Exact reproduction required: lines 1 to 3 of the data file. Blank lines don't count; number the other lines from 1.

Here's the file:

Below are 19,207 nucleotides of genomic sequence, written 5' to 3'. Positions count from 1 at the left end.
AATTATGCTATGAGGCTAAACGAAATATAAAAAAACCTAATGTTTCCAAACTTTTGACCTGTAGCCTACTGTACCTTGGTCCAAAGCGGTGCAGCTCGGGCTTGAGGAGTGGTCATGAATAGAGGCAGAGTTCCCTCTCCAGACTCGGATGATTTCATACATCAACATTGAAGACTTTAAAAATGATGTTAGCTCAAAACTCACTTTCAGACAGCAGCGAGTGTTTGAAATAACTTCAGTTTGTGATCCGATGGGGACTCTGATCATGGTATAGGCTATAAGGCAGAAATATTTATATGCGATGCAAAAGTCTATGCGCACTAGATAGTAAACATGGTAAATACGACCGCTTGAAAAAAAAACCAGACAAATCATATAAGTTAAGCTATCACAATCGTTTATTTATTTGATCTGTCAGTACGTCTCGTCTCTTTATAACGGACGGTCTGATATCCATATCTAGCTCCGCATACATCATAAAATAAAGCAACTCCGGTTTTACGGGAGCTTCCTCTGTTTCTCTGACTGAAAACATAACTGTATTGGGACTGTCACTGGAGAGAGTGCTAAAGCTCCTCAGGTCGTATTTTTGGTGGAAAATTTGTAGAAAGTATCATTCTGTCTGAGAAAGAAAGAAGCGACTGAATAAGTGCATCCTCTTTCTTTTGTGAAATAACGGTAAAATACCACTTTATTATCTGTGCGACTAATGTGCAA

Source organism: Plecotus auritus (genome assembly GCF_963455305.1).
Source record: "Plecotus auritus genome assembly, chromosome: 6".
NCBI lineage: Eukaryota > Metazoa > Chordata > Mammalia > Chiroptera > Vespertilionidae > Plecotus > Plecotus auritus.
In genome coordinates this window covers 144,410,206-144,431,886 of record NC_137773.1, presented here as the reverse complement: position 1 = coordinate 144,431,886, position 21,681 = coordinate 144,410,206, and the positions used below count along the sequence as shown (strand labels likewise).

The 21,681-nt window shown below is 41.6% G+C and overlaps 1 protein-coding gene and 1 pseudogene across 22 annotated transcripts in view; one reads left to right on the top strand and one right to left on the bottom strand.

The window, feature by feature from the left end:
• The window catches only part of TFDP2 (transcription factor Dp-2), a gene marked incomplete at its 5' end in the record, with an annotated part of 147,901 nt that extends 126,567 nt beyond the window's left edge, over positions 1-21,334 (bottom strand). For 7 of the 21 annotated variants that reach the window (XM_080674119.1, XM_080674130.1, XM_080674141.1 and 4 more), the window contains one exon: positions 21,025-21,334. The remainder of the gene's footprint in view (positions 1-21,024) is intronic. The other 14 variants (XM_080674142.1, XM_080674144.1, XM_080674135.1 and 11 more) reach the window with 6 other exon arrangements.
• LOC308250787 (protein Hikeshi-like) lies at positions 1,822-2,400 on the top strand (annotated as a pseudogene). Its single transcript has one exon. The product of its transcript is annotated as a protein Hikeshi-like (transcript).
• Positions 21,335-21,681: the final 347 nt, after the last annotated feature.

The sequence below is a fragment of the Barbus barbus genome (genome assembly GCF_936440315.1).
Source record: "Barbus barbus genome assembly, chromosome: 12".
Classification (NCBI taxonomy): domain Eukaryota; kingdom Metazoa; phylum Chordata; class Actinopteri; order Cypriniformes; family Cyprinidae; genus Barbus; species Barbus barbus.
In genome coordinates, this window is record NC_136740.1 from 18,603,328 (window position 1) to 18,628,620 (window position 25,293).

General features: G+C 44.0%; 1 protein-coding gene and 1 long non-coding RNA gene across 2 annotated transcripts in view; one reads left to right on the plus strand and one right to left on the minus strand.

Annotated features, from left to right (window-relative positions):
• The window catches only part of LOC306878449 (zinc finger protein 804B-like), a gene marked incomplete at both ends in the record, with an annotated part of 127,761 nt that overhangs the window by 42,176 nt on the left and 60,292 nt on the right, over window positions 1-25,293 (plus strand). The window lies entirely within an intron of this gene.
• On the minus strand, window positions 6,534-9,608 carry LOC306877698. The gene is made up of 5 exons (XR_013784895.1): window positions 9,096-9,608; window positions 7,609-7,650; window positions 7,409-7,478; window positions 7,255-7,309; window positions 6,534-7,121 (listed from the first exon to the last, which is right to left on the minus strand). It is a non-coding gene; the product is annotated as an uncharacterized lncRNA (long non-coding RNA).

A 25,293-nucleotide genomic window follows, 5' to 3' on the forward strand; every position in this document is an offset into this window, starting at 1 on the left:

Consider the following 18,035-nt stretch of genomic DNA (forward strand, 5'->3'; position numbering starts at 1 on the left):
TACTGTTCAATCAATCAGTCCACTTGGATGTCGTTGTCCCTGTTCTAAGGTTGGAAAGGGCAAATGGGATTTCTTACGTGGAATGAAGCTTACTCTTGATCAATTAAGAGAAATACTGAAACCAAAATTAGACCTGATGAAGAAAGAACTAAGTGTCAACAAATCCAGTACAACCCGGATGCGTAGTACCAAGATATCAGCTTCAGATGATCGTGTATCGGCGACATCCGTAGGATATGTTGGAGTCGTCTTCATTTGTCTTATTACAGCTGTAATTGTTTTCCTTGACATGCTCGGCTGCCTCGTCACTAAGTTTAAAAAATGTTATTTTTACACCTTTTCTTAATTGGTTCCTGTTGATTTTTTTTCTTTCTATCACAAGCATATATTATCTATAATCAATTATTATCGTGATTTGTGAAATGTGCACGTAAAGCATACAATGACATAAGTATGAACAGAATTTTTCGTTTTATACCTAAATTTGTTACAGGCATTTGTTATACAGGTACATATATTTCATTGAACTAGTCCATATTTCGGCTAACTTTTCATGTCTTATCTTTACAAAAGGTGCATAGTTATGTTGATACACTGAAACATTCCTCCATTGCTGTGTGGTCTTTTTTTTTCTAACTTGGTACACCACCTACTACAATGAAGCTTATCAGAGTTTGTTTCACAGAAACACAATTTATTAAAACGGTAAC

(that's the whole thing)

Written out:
Below are 19,207 nucleotides of genomic sequence, written 5' to 3'. Positions count from 1 at the left end.
AATTATGCTATGAGGCTAAACGAAATATAAAAAAACCTAATGTTTCCAAACTTTTGACCTGTAGCCTACTGTACCTTGGTCCAAAGCGGTGCAGCTCGGGCTTGAGGAGTGGTCATGAATAGAGGCAGAGTTCCCTCTCCAGACTCGGATGATTTCATACATCAACATTGAAGACTTTAAAAATGATGTTAGCTCAAAACTCACTTTCAGACAGCAGCGAGTGTTTGAAATAACTTCAGTTTGTGATCCGATGGGGACTCTGATCATGGTATAGGCTATAAGGCAGAAATATTTATATGCGATGCAAAAGTCTATGCGCACTAGATAGTAAACATGGTAAATACGACCGCTTGAAAAAAAAACCAGACAAATCATATAAGTTAAGCTATCACAATCGTTTATTTATTTGATCTGTCAGTACGTCTCGTCTCTTTATAACGGACGGTCTGATATCCATATCTAGCTCCGCATACATCATAAAATAAAGCAACTCCGGTTTTACGGGAGCTTCCTCTGTTTCTCTGACTGAAAACATAACTGTATTGGGACTGTCACTGGAGAGAGTGCTAAAGCTCCTCAGGTCGTATTTTTGGTGGAAAATTTGTAGAAAGTATCATTCTGTCTGAGAAAGAAAGAAGCGACTGAATAAGTGCATCCTCTTTCTTTTGTGAAATAACGGTAAAATACCACTTTATTATCTGTGCGACTAATGTGCAA

Source organism: Plecotus auritus (genome assembly GCF_963455305.1).